Flick, Ernest W. (1999). Advanced Cleaning Product Formulations, Vol. 5. Westwood, NJ: Noyes.
Laden, Karl (1999). Antiperspirants and Deodorants. New York: Marcel Dekker.
Lowe, Nicholas J.; Shaath, Nadim A.; and Pathak, Madhu A., eds. (1997). Sunscreens: Development, Evaluation, and Regulatory Aspects, 2nd edition, revised and expanded. New York: Marcel Dekker.
Chemical and Engineering News web site. Available from <http://pubs.acs.org/cen>.
The Cosmetic Industry Resource Center web site. Available from <http://www.gmp1st.com/csind.htm>.
"The Extraordinary Chemistry of Ordinary Things." Available from <http://www.howstuffworks.com>.
Correction fluid is a liquid product designed to cover mistakes made while typing, hand writing, or photocopying markings on paper. Typically, it is applied to paper using a brush. When it dries, it forms a solid film that effectively covers the error and allows the correct mark to be written over it. Correction fluids are composed of pigments, polymeric binders, and solvents that are mixed together in large batch tanks. First developed during the late 1950s, correction fluid formulations have steadily improved over the years.
The need for correcting mistakes made during writing has been around for as long as writing itself. While erasers worked well for pencil marks, they did little to remove mistakes made with a fountain pen, type-writer, or ball point pen. At some point, it was realized that a mistake could be covered using an ink that was the same color as the paper. This led to the development of the first correction fluids. These fluids were typically white inks. These products were inferior because they did not match the paper color very well, took a long time to dry, and were difficult to write over. Correction fluids were greatly improved during the 1950s when polymer technology was utilized. This allowed production of a product which would adhere better to paper, spread easier, and remain flexible when dry. Over the next 40 years, a variety of patents have been granted which show how steady improvements have been made in correction fluid technology.
Correction fluid is a liquid product designed to cover mistakes marked on paper. It is typically sold in a small jar with a brush applicator and works in much the same way as paint. First, the fluid is applied to the paper over the errant mark. Then it forms a film, which bonds to the paper fibers. This film is an elastic polymer that is both strong and flexible. Fixed in this film are pigments, which are supposed to match the color of the paper and cover the incorrect ink mark. When the film is dry it can be written over.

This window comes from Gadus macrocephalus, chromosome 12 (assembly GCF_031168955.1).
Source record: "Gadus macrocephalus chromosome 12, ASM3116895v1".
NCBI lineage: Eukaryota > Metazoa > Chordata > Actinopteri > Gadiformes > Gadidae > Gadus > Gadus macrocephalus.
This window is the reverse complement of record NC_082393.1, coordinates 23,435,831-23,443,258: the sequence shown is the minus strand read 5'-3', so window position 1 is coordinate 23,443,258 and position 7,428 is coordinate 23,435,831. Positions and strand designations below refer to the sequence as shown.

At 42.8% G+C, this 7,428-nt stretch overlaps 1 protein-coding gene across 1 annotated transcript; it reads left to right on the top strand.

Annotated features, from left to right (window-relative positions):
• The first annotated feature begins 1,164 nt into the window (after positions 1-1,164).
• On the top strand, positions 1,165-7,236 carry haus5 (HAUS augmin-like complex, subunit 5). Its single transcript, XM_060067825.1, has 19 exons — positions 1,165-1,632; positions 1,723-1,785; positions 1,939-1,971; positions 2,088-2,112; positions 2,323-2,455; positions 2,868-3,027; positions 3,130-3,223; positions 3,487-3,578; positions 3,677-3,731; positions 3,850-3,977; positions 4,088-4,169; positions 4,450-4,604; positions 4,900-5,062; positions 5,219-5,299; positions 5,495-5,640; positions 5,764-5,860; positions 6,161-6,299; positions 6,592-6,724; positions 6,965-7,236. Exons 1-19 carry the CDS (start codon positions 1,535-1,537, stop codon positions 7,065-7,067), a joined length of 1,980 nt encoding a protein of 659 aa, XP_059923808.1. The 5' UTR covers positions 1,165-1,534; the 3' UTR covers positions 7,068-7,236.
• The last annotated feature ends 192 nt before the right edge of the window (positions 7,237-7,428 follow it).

A variety of correction fluid products have been developed for different applications The most common types are those designed to be used on standard, white typing paper. These formulas are typically white and designed to dry relatively quickly. Other fluids are available for special types of paper. For bonded paper, correction fluid formulas are made which give a different texture when they dry. This makes the correction less noticeable. For corrections on paper that is not white, various colored correction fluid are available. Products are also available for photocopying applications. These formulas are made with special additives that reduce the reflection of light off the film.
While the standard product is sold in a plastic jar with an applicator brush built in the cap, this is not the only kind. Some fluids are sold in a pen, which uses a roller ball applicator. These products give better control over the application and the amount of fluid used. Other correction fluid type products are sold as solid films. These products are designed to be placed in front of the typing hammer of a typewriter. When the type-writer hammer hits the film it transfers the correction formula onto the paper in the exact shape as the letter providing a perfect coverup. As computers gradually replace conventional typewriters, this product will be used less frequently.
Before a correction fluid can be made for the first time, a formula must be developed. This is done by trained chemists who are knowledgeable of a variety of raw materials. These scientists begin by choosing what characteristics are required for the fluid. They decide on functional features such as how long the product will take to dry, how strong the film has to be, and how stable it will be during storage. They also consider aesthetic features such as how thick it should be, what color it will be and how it will be delivered from the package. Often consumer testing is employed to help with these determinations.
Preliminary formulae are first prepared in small beakers in the lab so the performance aspects of the formula can be evaluated. Tests for the correction fluid's effectiveness are done on these initial samples. Other tests may be run, including stability tests, safety tests, and consumer acceptance testing. Stability testing is used to detect physical changes in characteristics such as color, odor and thickness over time. It helps ensure that the product on the store shelves will work just like the formula created in the laboratory. Using the information obtained during this testing phase, the formula can be adjusted to produce the best product.
There are many different types of ingredients that can be used to make a correction fluid formula. In general, the formulas are composed of an opacifying agent, a polymeric film former, a solvent, and other miscellaneous ingredients.
The opacifying agent is a key ingredient in the correction fluid formula. It is the material responsible for covering the errant marking. The most common opacifying agent is titanium dioxide. This is an inorganic material derived from various titanium ores. It is an opaque material, which does not significantly absorb visual light. Since it has a high refractive index, it produces a predominantly white color. By changing the processing method and mixing the titanium dioxide with different materials, a variety of other colors may be produced. These are used for the different colored correction fluids. In general, the opacifying agent makes up from about 40-60% of the formula.